If you’re a novice when it comes to working with bearings, it’s important to understand the vital role that lubrication plays in the running speed, temperature, torque level, noise level and, ultimately, the overall life of your bearings. The thin film that lubricants provide between contact areas is essential for reducing friction and minimising bearing wear.
Not all lubricants, however, are created equally; some perform better in cool conditions or low-speed applications, while others are specifically designed to cope with high pressure and heat. The many options can be confusing, but if you understand what the different types of lubricants are designed to do, you’ll have a better chance of selecting the correct one for your specific application.
For applications that are sensitive to contaminants, particularly those in a vacuum, dry coatings are ideal. The film, usually made from molybdenum disulphide or tungsten disulphide, provides a permanent coating (no need to re-apply) that is resistant to water and dilute acids, performs reliably in a wide range of temperatures and is mostly maintenance free.
Perfluorinated (PFPE) lubricants are also highly suited for vacuum or clean-room environments. PFPEs are not flammable, do not react with plastics or elastomers and are highly resistant to many chemicals. They are also oxygen compatible, have low vapour pressure, and some can even withstand temperatures of up to 300ºC.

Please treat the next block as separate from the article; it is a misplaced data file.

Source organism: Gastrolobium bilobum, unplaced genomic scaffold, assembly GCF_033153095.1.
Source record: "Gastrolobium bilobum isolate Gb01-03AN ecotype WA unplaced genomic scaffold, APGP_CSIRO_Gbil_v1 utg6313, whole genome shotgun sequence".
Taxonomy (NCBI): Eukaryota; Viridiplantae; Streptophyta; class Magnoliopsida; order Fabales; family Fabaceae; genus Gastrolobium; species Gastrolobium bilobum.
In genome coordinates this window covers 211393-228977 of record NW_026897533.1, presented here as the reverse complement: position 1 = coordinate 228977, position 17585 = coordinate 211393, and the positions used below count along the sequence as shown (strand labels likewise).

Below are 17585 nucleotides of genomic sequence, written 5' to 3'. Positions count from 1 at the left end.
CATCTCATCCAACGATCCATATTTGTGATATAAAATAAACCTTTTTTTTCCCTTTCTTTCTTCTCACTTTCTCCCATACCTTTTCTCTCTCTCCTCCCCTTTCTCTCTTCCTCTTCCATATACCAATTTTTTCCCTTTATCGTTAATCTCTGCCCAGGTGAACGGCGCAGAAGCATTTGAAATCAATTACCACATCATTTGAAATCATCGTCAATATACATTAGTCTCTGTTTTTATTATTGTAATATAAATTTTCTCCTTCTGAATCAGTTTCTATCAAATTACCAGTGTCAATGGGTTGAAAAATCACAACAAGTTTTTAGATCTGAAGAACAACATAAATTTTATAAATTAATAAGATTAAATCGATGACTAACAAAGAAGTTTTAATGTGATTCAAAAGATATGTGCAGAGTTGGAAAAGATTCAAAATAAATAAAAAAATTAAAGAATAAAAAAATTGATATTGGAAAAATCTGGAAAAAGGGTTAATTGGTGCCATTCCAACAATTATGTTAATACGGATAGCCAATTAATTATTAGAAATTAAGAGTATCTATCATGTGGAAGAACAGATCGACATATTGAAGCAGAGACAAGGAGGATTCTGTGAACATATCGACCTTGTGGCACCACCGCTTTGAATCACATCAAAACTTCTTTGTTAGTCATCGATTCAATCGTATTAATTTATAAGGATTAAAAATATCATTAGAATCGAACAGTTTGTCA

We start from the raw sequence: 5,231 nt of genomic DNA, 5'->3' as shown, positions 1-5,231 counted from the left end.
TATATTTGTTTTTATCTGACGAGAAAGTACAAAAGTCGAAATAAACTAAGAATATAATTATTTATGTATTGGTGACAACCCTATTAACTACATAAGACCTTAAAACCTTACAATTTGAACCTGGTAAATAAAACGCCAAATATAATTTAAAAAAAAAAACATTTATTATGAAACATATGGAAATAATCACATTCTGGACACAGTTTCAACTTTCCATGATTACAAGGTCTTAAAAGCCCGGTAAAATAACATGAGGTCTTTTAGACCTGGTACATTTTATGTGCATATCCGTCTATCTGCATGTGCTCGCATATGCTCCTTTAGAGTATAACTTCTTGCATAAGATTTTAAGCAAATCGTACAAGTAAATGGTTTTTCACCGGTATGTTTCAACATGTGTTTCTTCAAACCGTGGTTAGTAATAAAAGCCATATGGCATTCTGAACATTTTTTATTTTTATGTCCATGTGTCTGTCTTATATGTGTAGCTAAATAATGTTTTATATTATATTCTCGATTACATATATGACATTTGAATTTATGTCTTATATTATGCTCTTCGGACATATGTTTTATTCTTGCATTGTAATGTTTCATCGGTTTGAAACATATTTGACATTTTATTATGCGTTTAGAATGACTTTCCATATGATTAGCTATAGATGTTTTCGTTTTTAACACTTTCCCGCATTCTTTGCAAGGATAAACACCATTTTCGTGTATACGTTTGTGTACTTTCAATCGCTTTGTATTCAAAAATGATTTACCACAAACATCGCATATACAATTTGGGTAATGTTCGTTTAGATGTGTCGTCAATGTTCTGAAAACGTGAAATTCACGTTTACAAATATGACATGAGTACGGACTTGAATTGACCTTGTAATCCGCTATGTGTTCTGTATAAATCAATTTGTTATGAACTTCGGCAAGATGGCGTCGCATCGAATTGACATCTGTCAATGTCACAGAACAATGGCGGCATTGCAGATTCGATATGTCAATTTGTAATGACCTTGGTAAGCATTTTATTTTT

Oils are popular lubricants because they are easy to apply and maintain their consistency in a wide range of temperatures, as long as the temperature remains constant. Oils are better suited for low torque applications, requiring only a light drizzle to be effective. While they can be used in high-speed applications, oils don’t remain in place as well as other lubricants and would need to be constantly replenished.
Silicone lubricants, while also not suitable for heavy loads and high speeds, have a wide temperature range and excellent water resistance. They do not react to other materials and are safe to use with most plastics.
Food-grade lubricants are designed to adhere to the strict hygiene regulations in the food and beverage industries. If there is the possibility of bearings coming into contact with food, specially approved lubricants are used to avoid contamination. Approved greases that are highly resistant to industrial cleaning processes are used in all the areas where there is no contact such as the joints, slides, links and rolling elements.
The lubricant most widely used in automotive parts is dampening grease. This type of grease prevents unnecessary noise such as rattles and squeaks and ensures the switches and gears have a smooth, quality feel to them. Dampening grease can be used in slow rotating bearings such as in potentiometers.
The most commonly used lubricants for a wide range of applications are called mineral or synthetic lubricants. These versatile and popular lubricants have variations that are used for general or high-speed use and low noise applications. They are water resistant and are perfectly capable in low or high temperatures.
This information should give you a relatively good idea of which bearing lubricant is best, for your specific application. If you’re still a bit unsure, the knowledgeable team at Bearing Centre is always on hand to offer their expert advice. Give us a call today and ensure you make the right choice.